Last month the Supreme Court of Queensland handed down a judgment in the matter of Re Nichol; Nichol v Nichol. This case follows a line of cases dealing with informal documents and whether or not they can be construed as a Will. In this particularly interesting example, an unsent text message addressed to the deceased’s brother was determined by the Court to be a valid Will.
Queensland’s Succession Act 1981 provides the formal requirements to be observed when executing a Will. If these requirements are not met, the Will is invalid. However, there is scope in the Act to admit informal documents to probate provided that the Court can be satisfied that:
- There was a document;
- That document intended to embody the testamentary intentions of the deceased person; and
- The evidence satisfies the Court that the deceased demonstrated that it was his or her intention that the document should operate as his or her Will.
The Court must also be satisfied that the deceased had testamentary capacity at the time the document was prepared.
In Nichol it was argued by the deceased’s spouse that because the text message was never sent that the deceased did not intend for it to operate as a Will. She also argued that the deceased did not have capacity at the time he made the Will.
The deceased unfortunately committed suicide. The Court found that the fact that the text message was never sent was indicative of the deceased’s intention to ensure that his brother did not come and find him following his suicide attempt, rather than evidence that the deceased did not intend it to be his Will. The text message included the deceased’s initials, date of birth, the date of the message and the words “my Will”. The deceased was also clearly aware of the extent of his assets which were set out in the document. The Court was satisfied, on the basis of all of the evidence, that the document could be construed as a Will.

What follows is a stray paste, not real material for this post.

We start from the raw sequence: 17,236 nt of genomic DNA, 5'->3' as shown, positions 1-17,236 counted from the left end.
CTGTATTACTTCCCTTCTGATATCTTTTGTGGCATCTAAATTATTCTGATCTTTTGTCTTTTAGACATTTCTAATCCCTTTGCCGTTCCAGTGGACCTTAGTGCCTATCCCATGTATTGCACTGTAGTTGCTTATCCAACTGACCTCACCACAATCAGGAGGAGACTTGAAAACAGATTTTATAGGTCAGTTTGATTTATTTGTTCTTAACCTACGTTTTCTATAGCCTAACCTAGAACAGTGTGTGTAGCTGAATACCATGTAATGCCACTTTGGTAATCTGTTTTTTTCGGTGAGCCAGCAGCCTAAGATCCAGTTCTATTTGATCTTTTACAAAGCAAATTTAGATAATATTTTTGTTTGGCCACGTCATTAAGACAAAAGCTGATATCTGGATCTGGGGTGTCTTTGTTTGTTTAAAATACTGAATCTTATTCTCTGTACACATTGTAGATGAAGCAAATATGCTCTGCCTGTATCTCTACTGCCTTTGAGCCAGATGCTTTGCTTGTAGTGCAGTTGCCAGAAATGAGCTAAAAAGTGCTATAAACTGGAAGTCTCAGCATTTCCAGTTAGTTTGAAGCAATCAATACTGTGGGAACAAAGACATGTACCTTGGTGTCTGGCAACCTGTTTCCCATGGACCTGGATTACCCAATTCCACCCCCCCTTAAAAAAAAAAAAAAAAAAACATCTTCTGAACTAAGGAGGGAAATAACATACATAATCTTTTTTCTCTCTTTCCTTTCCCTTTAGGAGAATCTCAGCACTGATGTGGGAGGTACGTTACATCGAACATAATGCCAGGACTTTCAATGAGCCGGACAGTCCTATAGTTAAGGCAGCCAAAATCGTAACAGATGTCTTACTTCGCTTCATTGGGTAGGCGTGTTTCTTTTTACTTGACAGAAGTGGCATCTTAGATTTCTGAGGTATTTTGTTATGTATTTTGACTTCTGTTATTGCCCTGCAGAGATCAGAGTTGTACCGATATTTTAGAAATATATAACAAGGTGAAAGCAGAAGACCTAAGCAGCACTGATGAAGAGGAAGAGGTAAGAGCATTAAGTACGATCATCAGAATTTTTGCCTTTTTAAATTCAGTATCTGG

Applications under s18 of the Act in relation to informal documents are becoming more frequent as people use their electronic devices to record their testamentary intentions prior to their death. It is apparent that there is a wide scope of types of documents which might be considered informal Wills and that where the evidence demonstrates a clear intention on behalf of the deceased that the Court will endeavour to give effect to those wishes.
This case is a timely reminder of the value of having a properly prepared Will in place. Proving an informal document to be a Will is a long and difficult process. In this case expert testimony was required as well as significant medical evidence as to the deceased’s state of mind. The costs incurred on behalf of the deceased’s estate would have been very substantial and could have been easily avoided by having a Will prepared by a solicitor, at comparatively minimal expense.
Unfortunately for this estate, the application in relation to the text message Will might be just the beginning. The deceased’s wife and son have potential claims for further and better provision from the estate as no provision was made for them in the Will. Seeing a solicitor to talk about estate planning options to minimise the impact of potential claims on your estate is highly recommended. We have a team of expert Wills & Estates Solicitors able to assist you with all aspects of your estate planning.